“In the tenth second of forever, I thought of the sea and a white yacht drifting” ... I clearly remember the first time I heard Robert Calvert intone these words against a wash of unearthly electronics. I was 13 and, having been astounded by the single Silver Machine the previous year, had just acquired my first Hawkwind album - a pre-recorded cassette (ask your grandparents) of The Space Ritual. It is still frequently acknowledged as one of the best live rock albums ever released. I of course loved the relentlessly pounding rhythms and sci-fi lyrics, but what really captured my imagination were the poems and spoken passages, written by Calvert and ground-breaking novelist Michael Moorcock, set against bleeps and pulses that sounded like communications from another dimension.
I was already, courtesy of an inspirational grandfather and the Dragonsteeth poetry anthology from school, making my own first stumbling forays into writing, but this showed me how it could fit into the world of rock music, with which I had already developed an unhealthy obsession. It’s worth mentioning that that both the album cover and the Top of the Pops performance of the aforementioned single were impossibly cool, rebellious, and more than a little unhinged. I was hooked.
The newly published Hawkwind: A Visual Biography by Martin Popoff (Wymer) does what it says on the cover, tracing the band's history in photographs from 1969 to their pre-lockdown 50th anniversary tour. What my 13-year-old self would not have imagined, even if I had been able to comprehend the idea of 50 years, was that the largest photographic contribution – well over 200 pictures from the early 1980s to 2019 – would be from my camera.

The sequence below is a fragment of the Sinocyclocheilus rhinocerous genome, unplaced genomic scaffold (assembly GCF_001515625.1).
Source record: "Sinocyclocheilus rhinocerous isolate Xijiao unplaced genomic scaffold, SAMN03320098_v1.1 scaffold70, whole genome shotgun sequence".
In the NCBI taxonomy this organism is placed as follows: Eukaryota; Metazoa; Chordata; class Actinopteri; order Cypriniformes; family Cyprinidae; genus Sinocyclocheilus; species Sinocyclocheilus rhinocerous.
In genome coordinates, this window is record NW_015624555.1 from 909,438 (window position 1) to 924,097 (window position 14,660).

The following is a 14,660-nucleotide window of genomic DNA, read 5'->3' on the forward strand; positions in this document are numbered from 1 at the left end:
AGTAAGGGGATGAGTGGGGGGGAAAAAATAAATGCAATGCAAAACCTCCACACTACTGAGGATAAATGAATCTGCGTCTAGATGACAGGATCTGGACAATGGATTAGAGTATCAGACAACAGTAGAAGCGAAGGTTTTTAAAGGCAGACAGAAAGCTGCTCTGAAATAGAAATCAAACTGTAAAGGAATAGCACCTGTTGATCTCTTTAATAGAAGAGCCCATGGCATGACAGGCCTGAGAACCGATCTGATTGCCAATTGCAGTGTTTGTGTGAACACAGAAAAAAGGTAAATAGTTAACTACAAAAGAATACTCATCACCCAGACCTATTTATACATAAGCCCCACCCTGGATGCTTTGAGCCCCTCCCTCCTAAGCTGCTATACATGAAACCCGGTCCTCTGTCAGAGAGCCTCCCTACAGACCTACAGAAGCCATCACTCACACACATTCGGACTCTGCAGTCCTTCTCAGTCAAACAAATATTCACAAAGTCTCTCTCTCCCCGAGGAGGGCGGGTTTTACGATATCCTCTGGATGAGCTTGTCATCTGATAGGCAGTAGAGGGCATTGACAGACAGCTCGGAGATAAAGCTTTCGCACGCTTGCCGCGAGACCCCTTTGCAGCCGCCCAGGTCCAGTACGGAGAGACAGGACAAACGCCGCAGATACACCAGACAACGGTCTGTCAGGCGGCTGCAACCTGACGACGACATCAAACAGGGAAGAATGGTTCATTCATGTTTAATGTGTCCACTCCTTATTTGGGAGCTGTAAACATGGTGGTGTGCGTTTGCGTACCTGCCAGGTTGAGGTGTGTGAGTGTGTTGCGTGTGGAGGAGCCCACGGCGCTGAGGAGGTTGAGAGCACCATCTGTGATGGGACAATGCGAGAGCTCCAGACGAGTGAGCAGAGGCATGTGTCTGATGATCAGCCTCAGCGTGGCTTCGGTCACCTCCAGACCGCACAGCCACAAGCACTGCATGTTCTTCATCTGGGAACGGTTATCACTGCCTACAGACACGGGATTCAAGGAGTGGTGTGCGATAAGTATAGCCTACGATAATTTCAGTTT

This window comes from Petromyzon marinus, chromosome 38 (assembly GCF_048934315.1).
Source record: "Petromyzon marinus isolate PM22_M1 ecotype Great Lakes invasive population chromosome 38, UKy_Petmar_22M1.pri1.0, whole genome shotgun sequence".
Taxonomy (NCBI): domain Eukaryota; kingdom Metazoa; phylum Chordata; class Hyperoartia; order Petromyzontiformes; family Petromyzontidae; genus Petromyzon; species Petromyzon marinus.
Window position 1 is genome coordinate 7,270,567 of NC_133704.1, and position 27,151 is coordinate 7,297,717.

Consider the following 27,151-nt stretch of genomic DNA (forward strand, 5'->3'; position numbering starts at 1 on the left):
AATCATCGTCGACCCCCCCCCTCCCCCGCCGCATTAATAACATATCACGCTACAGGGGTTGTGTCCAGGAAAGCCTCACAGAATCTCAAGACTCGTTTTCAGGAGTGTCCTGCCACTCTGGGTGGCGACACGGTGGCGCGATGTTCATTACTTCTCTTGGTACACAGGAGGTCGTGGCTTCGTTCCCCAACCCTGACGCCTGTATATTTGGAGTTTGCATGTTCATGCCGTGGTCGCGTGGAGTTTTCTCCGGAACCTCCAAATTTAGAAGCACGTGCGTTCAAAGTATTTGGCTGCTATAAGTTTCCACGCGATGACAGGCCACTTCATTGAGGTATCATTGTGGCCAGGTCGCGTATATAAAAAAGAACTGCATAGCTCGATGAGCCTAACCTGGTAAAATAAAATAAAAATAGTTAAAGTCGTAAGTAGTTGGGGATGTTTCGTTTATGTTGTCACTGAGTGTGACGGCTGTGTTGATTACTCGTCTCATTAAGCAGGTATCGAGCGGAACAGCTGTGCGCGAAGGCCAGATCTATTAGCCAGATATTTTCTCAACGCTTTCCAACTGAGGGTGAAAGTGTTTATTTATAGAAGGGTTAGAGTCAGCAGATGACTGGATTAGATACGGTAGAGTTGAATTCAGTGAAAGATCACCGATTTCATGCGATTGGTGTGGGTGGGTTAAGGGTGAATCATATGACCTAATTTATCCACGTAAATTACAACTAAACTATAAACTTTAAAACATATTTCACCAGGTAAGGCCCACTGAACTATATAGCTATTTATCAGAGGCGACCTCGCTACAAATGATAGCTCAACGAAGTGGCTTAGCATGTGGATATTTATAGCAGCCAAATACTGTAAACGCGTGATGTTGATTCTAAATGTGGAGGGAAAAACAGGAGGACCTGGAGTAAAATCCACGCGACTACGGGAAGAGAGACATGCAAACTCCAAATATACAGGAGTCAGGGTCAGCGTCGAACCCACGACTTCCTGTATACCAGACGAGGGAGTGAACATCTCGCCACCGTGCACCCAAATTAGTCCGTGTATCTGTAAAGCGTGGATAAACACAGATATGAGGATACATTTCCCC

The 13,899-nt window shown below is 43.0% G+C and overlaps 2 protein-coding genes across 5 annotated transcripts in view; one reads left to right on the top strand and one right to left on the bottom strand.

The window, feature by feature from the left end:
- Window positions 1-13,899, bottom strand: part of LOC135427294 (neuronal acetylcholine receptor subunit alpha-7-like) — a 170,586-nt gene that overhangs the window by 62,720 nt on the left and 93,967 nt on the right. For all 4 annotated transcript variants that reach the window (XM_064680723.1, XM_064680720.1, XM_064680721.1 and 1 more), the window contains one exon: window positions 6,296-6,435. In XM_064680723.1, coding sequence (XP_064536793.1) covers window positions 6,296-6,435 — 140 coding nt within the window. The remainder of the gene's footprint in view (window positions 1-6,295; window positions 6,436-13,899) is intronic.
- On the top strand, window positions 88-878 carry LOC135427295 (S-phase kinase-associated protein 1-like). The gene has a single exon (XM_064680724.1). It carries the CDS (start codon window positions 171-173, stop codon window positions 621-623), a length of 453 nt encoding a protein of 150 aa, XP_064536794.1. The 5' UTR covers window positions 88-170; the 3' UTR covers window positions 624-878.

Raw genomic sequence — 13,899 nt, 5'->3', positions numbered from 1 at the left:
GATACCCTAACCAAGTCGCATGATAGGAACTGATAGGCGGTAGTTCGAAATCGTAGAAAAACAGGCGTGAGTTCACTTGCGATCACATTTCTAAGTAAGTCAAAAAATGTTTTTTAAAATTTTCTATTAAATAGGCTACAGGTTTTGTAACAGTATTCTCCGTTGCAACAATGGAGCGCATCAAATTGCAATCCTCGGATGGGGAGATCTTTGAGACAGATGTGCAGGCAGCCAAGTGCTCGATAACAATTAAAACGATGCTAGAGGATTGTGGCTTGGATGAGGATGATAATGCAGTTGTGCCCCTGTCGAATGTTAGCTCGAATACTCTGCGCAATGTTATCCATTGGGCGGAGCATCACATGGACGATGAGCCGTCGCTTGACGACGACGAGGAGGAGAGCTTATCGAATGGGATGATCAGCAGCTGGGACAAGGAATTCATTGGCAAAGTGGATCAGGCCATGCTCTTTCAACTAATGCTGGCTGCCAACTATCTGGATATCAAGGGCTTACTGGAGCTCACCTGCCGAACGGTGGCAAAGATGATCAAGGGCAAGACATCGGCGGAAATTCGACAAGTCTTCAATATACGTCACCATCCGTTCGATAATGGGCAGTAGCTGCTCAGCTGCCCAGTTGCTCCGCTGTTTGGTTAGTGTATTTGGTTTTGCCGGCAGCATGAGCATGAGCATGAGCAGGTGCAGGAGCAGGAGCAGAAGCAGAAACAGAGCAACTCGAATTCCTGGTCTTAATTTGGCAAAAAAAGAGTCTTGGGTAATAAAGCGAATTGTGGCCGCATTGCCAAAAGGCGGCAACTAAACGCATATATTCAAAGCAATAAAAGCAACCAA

Long before I entered university as a mature student I trained as a photographer with a particular interest in performance, and the sensory assault of a Hawkwind gig still can’t be beaten as a subject. While the worlds of countercultural space rock and that of prose poetry, poetics and pedagogy, with which I am most associated in the academic sphere, may seem unlikely companions, so much of what I do now can be traced with hindsight to that that first encounter with haunting spoken word. The striking imagistic precision of Calvert’s language led me to Ezra Pound and thence English language iterations of Japanese poetic forms, while Moorcock’s generic mashup monologues drew me to the liminal spaces in which distinctions between prose and poetry shimmer and become uncertain – long before I ever heard the term prose poetry.
Those strange settings have left their mark. In October, Recent Work Press (Canberra) published Five Ages, in which five poets – Cassandra Atherton, Paul Hetherington, Paul Munden, Jen Webb and myself – each wrote a sequence of poems in response to one of Hesiod’s Five Ages of Man. My Silver Age sequence could not help but nod in its introduction to Hawkwind’s Silver Machine, and I took the opportunity of presenting it in public for the first time at York’s Piccadilly Pop-Up Gallery, accompanied by looping electronics and echoing guitar.
Looking forward, I have both a new collection of prose poetry and a co-edited academic book on prose poetry due for publication in May. Looking back, though, I think that Hawkwind: A Visual Biography offers as good a map as any of the path that led me here.
Professor Oz Hardwick is Professor of Creative Writing at Leeds Trinity University. Oz’s poetry has been published extensively worldwide, most recently in the Divining Dante anthology. A recording of his poem My Magical Career has recently been selected for inclusion as one of The Poetry Archive’s representative poems of 2021.
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